Ologwagdi (b. 1953) is one of Panama’s leading indigenous artists and a longtime veteran of the country’s labor and social protests movements. He is best known for his stunning murals which adorn the walls of Colón and Panama City and which treat topics as varied as Native American rights, gender equality, national sovereignty, and the environment. Ologwagdi is a member of the Guna (formerly Kuna) community which boasts a long and impressive history of resisting Western colonization. For years, he has involved himself in cultural projects in the group’s traditional comarca which encompasses the islands and territories of Panama’s eastern Caribbean coast and which functions as an autonomous region. Ologwagdi is a founding member of the Movimiento de la Juventud Kuna which was created in the early 1970s and which organized Panama’s Native American youth in a critical period of indigenous mobilization. In addition, he is responsible for most of the portraits which today hang in the Gunas’ meeting houses. Ologwagdi’s portraits honor deceased heroes and captivate viewers with their visual power.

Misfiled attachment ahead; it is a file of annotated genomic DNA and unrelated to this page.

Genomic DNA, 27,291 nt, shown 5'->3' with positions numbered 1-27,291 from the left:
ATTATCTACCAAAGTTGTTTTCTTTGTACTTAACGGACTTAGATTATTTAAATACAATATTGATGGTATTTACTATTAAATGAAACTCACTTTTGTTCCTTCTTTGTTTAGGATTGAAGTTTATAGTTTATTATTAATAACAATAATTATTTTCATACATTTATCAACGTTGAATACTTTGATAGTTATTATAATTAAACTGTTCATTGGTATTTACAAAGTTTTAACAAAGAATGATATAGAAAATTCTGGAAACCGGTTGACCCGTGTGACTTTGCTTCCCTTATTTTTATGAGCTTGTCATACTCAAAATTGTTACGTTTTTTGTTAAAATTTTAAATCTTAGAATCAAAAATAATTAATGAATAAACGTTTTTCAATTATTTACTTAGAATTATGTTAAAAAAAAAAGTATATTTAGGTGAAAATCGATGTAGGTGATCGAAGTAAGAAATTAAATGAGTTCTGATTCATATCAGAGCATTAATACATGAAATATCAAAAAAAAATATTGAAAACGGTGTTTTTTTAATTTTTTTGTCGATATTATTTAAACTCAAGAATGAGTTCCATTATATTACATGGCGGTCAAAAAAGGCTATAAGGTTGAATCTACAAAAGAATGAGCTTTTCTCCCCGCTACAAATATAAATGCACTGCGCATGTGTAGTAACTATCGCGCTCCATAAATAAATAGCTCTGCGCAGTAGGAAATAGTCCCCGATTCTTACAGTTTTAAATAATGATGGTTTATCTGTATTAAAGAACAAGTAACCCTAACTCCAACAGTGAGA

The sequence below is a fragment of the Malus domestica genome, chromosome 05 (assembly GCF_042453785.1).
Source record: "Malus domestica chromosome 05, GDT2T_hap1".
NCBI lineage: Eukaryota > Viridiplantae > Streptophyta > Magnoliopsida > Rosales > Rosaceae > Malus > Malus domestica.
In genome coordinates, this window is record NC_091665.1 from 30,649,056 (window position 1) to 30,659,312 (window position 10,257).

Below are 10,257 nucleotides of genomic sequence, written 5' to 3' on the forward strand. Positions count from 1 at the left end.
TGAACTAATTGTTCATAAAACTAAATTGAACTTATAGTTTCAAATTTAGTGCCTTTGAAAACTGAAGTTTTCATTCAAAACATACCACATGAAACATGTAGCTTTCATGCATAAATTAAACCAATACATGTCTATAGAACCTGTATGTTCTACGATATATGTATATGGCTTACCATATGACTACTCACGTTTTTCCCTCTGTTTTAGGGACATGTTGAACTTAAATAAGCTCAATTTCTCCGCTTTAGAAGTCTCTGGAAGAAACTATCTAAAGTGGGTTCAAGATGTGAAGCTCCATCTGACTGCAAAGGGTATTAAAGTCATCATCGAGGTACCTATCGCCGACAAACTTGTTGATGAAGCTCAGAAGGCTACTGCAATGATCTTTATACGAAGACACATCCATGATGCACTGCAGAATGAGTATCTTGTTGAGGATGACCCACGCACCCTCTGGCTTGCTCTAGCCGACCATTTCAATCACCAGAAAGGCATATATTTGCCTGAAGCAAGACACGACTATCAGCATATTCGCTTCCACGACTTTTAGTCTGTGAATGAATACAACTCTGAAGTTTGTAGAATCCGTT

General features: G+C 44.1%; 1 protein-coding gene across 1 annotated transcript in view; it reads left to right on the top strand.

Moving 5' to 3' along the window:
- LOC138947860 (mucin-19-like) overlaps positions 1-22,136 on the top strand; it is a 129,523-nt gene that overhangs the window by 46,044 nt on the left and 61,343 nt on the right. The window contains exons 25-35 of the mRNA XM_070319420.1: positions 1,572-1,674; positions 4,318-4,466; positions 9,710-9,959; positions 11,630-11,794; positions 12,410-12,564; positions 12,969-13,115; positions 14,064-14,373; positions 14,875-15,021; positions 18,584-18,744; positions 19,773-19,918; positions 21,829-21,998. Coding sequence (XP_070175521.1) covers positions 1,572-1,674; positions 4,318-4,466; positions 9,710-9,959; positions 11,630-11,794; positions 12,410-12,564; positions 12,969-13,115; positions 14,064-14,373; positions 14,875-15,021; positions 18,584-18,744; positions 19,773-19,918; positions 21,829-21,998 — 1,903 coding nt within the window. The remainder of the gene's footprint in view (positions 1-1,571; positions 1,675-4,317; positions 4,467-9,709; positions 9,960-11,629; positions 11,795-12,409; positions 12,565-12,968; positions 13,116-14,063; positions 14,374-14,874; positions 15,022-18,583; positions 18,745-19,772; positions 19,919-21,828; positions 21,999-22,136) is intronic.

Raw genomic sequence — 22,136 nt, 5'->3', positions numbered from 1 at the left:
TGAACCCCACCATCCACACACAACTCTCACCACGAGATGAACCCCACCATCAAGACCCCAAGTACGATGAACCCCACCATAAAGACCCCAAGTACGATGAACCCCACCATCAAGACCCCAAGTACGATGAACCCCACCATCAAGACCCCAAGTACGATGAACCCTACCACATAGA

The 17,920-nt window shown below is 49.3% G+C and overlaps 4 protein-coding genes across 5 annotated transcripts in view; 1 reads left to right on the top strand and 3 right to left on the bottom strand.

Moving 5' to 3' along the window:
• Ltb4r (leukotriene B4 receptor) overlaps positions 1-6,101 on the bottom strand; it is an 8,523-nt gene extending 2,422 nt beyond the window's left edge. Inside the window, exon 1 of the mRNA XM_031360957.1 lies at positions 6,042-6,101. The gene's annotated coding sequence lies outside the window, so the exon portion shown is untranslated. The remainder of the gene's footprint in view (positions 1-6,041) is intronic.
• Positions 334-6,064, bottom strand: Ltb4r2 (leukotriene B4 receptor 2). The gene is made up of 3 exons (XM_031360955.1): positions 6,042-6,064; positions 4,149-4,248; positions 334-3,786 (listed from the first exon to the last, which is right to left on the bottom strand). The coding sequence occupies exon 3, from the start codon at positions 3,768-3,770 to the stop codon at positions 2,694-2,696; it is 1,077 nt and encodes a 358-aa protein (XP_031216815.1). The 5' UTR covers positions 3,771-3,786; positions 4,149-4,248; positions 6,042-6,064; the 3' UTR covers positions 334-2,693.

Ologwagdi grew up in Colón and Guna Yala and attended Panama’s Escuela de Artes Plásticas. He has never concerned himself with producing for galleries, but instead has participated in organizations dedicated to art in public spaces. His paintings appear on buildings and banners and often emerge in political rallies, elevated in the hands of boisterous protestors. Ologwagdi was a key member of El Trópico de Cáncer, a pioneering public art group in the 1970s. More recently, he has been active in El Kolectivo, whose murals focus on historical memory and the decades-long struggle for Panamanian national autonomy. Ologwagdi is a prolific illustrator of books and has contributed to dozens of publications on Panamanian history, literature, and natural resources. From the mid-1970s until recently, he worked as an illustrator for Panama’s Ministry of Education, specializing in bilingual instruction.